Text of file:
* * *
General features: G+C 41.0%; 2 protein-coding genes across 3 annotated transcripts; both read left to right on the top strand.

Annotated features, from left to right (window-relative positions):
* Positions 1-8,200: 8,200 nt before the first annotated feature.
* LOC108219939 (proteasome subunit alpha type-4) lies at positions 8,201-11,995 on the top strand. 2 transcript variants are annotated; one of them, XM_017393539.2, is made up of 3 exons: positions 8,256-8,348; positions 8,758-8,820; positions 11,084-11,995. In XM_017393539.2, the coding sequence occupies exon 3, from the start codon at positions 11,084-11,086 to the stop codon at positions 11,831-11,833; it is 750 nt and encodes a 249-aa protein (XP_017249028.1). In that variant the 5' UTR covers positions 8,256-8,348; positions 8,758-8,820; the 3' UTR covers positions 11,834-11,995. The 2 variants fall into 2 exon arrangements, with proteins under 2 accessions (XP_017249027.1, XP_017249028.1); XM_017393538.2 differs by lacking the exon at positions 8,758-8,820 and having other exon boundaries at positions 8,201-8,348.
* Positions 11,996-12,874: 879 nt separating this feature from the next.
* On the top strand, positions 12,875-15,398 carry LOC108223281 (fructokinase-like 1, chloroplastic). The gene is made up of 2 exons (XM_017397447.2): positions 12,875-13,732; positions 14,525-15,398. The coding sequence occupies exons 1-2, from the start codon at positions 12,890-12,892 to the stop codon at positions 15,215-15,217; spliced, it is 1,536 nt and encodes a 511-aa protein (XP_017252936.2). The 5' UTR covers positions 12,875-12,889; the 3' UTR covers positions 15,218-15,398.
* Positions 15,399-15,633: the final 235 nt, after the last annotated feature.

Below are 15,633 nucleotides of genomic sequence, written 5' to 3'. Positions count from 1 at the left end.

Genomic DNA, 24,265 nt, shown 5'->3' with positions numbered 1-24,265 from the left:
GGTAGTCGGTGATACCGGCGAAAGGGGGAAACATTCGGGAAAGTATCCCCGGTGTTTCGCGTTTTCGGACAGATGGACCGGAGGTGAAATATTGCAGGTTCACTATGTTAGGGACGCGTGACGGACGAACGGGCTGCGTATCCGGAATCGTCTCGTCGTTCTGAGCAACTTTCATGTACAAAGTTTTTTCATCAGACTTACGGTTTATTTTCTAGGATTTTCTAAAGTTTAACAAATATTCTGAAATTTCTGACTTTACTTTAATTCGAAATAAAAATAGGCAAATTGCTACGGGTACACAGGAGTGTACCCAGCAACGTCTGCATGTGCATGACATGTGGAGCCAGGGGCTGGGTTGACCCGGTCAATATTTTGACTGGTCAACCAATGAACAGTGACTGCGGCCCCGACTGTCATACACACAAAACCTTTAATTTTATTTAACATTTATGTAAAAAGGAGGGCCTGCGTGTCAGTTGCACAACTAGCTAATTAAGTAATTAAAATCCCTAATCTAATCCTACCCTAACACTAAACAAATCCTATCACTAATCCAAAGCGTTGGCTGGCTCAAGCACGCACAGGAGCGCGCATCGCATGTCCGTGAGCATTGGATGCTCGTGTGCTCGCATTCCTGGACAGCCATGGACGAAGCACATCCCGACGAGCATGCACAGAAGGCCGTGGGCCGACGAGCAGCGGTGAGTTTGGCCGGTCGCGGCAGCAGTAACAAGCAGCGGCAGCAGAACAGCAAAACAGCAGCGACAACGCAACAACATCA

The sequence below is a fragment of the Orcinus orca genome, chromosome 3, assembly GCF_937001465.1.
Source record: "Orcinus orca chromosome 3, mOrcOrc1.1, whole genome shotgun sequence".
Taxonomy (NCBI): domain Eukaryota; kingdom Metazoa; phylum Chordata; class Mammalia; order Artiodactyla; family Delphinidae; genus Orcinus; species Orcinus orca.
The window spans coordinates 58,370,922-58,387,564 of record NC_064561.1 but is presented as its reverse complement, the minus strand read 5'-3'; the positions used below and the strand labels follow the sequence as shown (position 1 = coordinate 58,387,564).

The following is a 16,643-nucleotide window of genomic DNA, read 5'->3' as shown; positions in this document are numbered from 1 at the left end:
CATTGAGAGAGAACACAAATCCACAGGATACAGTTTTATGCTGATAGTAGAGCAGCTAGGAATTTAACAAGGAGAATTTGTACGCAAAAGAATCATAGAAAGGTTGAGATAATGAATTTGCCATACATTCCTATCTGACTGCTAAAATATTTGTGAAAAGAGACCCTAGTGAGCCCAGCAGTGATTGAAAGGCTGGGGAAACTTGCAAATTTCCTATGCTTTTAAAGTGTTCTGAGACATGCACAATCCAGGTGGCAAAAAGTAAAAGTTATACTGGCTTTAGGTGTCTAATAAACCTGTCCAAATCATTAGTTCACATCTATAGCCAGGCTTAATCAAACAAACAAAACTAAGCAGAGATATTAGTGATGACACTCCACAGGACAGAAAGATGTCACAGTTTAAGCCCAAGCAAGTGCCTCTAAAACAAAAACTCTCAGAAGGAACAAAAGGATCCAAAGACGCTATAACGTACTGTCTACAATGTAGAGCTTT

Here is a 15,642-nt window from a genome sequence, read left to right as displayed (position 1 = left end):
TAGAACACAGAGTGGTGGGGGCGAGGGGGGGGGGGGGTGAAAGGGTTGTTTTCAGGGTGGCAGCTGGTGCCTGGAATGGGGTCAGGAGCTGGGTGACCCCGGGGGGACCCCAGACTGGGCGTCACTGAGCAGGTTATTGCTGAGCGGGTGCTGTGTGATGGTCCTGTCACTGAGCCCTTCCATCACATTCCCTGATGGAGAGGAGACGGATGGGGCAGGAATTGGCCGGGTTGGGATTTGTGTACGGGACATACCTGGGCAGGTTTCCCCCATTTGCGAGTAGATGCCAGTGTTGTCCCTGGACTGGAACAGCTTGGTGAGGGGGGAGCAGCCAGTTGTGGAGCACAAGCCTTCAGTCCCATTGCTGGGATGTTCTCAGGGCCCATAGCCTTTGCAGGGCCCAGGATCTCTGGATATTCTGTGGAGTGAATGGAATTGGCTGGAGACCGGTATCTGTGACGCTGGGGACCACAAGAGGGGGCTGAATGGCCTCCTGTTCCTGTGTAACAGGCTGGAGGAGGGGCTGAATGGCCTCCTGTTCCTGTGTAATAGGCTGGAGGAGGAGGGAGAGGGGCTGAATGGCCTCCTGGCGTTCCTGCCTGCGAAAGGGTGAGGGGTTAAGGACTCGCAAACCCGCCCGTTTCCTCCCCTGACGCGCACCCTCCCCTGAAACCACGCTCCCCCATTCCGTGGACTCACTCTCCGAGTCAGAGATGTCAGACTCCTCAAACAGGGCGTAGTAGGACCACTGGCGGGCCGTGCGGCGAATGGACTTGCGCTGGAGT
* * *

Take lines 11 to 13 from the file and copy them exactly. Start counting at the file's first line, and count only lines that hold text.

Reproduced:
The sequence below is a fragment of the Orcinus orca genome, chromosome 3, assembly GCF_937001465.1.
Source record: "Orcinus orca chromosome 3, mOrcOrc1.1, whole genome shotgun sequence".
Taxonomy (NCBI): domain Eukaryota; kingdom Metazoa; phylum Chordata; class Mammalia; order Artiodactyla; family Delphinidae; genus Orcinus; species Orcinus orca.